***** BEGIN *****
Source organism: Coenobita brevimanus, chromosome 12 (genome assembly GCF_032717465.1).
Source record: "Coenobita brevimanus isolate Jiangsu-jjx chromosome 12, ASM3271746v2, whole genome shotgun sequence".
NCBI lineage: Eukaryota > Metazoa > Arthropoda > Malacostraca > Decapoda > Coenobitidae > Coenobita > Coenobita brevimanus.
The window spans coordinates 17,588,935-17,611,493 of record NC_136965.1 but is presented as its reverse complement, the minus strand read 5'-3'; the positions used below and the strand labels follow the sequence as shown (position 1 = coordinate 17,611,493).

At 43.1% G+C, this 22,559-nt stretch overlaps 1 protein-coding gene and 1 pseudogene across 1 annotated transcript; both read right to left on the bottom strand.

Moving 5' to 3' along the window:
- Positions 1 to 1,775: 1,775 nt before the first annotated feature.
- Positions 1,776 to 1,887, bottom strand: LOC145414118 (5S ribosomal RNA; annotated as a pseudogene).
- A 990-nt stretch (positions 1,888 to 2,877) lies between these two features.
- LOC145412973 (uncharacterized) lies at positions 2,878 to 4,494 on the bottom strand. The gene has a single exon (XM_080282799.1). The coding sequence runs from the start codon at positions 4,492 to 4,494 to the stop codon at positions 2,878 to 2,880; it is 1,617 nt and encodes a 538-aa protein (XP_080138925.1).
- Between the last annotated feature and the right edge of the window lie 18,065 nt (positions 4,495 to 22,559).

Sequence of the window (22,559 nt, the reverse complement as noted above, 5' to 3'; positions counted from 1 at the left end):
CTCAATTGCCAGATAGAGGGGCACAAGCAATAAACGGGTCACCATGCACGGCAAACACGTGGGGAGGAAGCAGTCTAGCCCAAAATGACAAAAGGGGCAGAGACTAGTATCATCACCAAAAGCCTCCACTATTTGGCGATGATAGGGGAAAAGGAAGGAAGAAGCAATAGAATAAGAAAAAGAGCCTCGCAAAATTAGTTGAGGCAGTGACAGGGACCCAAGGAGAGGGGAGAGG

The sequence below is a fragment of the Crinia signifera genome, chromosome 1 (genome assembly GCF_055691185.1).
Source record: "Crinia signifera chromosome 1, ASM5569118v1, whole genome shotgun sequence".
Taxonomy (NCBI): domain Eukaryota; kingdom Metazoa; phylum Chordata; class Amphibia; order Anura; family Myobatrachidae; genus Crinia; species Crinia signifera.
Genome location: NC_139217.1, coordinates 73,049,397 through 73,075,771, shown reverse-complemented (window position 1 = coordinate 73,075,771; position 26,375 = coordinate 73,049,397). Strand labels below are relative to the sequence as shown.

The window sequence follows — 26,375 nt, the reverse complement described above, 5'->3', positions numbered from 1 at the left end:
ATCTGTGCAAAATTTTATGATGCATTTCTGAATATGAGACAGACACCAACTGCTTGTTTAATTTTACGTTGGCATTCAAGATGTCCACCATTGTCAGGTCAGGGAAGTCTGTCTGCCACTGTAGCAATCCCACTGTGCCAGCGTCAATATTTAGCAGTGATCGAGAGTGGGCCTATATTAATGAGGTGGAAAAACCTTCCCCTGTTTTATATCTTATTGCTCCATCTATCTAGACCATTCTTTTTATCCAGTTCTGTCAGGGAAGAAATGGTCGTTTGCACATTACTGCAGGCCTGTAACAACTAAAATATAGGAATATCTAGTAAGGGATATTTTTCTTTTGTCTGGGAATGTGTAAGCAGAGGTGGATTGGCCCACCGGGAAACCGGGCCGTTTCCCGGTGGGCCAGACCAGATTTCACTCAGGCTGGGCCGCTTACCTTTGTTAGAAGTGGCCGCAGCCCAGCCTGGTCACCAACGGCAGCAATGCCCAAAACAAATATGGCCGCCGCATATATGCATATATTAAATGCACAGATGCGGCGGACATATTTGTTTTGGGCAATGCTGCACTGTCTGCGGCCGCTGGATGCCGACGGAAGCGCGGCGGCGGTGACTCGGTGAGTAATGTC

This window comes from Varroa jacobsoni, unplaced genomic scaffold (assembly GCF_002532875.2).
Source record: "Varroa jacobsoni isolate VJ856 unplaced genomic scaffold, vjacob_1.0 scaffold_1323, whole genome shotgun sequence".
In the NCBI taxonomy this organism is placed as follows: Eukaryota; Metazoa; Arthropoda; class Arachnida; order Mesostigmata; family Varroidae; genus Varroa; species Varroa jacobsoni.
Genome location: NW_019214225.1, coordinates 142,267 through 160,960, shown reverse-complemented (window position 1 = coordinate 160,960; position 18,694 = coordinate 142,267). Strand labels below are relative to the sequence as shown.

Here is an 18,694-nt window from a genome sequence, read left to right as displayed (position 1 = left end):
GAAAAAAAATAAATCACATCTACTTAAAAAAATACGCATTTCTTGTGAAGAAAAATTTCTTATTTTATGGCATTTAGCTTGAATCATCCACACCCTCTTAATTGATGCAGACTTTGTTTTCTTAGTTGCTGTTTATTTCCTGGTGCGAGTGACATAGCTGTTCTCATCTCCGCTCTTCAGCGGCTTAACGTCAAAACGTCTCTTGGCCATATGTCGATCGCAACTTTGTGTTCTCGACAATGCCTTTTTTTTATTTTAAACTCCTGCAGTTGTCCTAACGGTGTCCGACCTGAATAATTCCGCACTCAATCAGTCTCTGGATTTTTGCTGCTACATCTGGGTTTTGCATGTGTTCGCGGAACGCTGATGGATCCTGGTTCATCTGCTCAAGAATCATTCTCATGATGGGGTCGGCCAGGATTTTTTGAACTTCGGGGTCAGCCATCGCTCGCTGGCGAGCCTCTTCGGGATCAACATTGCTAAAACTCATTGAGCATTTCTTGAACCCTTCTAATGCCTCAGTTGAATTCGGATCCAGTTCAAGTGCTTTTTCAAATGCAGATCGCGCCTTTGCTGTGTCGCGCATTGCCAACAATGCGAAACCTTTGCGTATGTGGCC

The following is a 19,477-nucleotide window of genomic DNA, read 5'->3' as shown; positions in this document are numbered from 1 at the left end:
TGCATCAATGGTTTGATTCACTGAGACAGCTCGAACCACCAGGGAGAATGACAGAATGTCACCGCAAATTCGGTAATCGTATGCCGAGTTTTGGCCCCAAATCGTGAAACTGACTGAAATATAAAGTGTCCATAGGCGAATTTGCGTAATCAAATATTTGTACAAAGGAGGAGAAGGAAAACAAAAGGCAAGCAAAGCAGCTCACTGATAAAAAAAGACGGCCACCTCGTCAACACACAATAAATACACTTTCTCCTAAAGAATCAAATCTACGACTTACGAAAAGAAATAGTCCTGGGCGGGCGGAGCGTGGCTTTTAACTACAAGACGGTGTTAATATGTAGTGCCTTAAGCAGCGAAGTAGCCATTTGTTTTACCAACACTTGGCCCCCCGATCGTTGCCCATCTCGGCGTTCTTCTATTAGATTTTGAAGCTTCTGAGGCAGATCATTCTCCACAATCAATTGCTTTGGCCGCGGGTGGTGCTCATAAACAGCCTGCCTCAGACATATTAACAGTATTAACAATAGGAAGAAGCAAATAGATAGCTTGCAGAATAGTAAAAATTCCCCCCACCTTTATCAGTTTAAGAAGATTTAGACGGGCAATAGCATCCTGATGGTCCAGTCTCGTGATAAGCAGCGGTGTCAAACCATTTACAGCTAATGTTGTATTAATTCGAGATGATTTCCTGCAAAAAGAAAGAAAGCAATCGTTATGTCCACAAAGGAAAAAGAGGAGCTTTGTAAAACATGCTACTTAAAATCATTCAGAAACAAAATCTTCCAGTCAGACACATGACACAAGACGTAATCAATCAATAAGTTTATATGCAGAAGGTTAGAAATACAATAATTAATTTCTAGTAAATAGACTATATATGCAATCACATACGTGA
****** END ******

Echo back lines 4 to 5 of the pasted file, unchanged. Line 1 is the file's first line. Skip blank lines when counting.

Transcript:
The window spans coordinates 17,588,935-17,611,493 of record NC_136965.1 but is presented as its reverse complement, the minus strand read 5'-3'; the positions used below and the strand labels follow the sequence as shown (position 1 = coordinate 17,611,493).

At 43.1% G+C, this 22,559-nt stretch overlaps 1 protein-coding gene and 1 pseudogene across 1 annotated transcript; both read right to left on the bottom strand.